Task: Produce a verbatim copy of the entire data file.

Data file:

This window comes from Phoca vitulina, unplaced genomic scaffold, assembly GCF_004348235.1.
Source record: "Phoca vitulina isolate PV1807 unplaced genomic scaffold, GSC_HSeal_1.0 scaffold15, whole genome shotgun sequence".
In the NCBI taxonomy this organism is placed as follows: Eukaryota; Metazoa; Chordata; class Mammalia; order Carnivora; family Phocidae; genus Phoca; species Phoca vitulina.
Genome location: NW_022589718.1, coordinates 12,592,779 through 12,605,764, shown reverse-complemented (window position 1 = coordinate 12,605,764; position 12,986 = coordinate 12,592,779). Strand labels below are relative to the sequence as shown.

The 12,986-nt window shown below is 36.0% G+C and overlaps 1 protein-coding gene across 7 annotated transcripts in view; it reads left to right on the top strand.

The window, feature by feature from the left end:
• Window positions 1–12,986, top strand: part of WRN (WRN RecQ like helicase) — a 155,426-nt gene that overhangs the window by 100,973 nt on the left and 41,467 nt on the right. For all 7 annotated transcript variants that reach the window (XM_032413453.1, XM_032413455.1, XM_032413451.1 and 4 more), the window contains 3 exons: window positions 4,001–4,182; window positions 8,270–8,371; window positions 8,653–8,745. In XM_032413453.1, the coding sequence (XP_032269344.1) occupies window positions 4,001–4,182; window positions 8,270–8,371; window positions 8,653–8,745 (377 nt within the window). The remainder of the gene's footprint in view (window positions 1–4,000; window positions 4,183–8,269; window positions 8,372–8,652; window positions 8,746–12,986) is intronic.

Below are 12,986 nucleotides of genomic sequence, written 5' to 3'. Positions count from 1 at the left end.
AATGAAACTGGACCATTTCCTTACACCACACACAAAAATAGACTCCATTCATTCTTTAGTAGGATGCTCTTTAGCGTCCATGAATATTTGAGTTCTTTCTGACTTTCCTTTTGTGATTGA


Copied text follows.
This window comes from Phoca vitulina, unplaced genomic scaffold, assembly GCF_004348235.1.
Source record: "Phoca vitulina isolate PV1807 unplaced genomic scaffold, GSC_HSeal_1.0 scaffold15, whole genome shotgun sequence".
In the NCBI taxonomy this organism is placed as follows: Eukaryota; Metazoa; Chordata; class Mammalia; order Carnivora; family Phocidae; genus Phoca; species Phoca vitulina.
Genome location: NW_022589718.1, coordinates 12,592,779 through 12,605,764, shown reverse-complemented (window position 1 = coordinate 12,605,764; position 12,986 = coordinate 12,592,779). Strand labels below are relative to the sequence as shown.

The 12,986-nt window shown below is 36.0% G+C and overlaps 1 protein-coding gene across 7 annotated transcripts in view; it reads left to right on the top strand.

The window, feature by feature from the left end:
• Window positions 1–12,986, top strand: part of WRN (WRN RecQ like helicase) — a 155,426-nt gene that overhangs the window by 100,973 nt on the left and 41,467 nt on the right. For all 7 annotated transcript variants that reach the window (XM_032413453.1, XM_032413455.1, XM_032413451.1 and 4 more), the window contains 3 exons: window positions 4,001–4,182; window positions 8,270–8,371; window positions 8,653–8,745. In XM_032413453.1, the coding sequence (XP_032269344.1) occupies window positions 4,001–4,182; window positions 8,270–8,371; window positions 8,653–8,745 (377 nt within the window). The remainder of the gene's footprint in view (window positions 1–4,000; window positions 4,183–8,269; window positions 8,372–8,652; window positions 8,746–12,986) is intronic.

Below are 12,986 nucleotides of genomic sequence, written 5' to 3'. Positions count from 1 at the left end.
AATGAAACTGGACCATTTCCTTACACCACACACAAAAATAGACTCCATTCATTCTTTAGTAGGATGCTCTTTAGCGTCCATGAATATTTGAGTTCTTTCTGACTTTCCTTTTGTGATTGA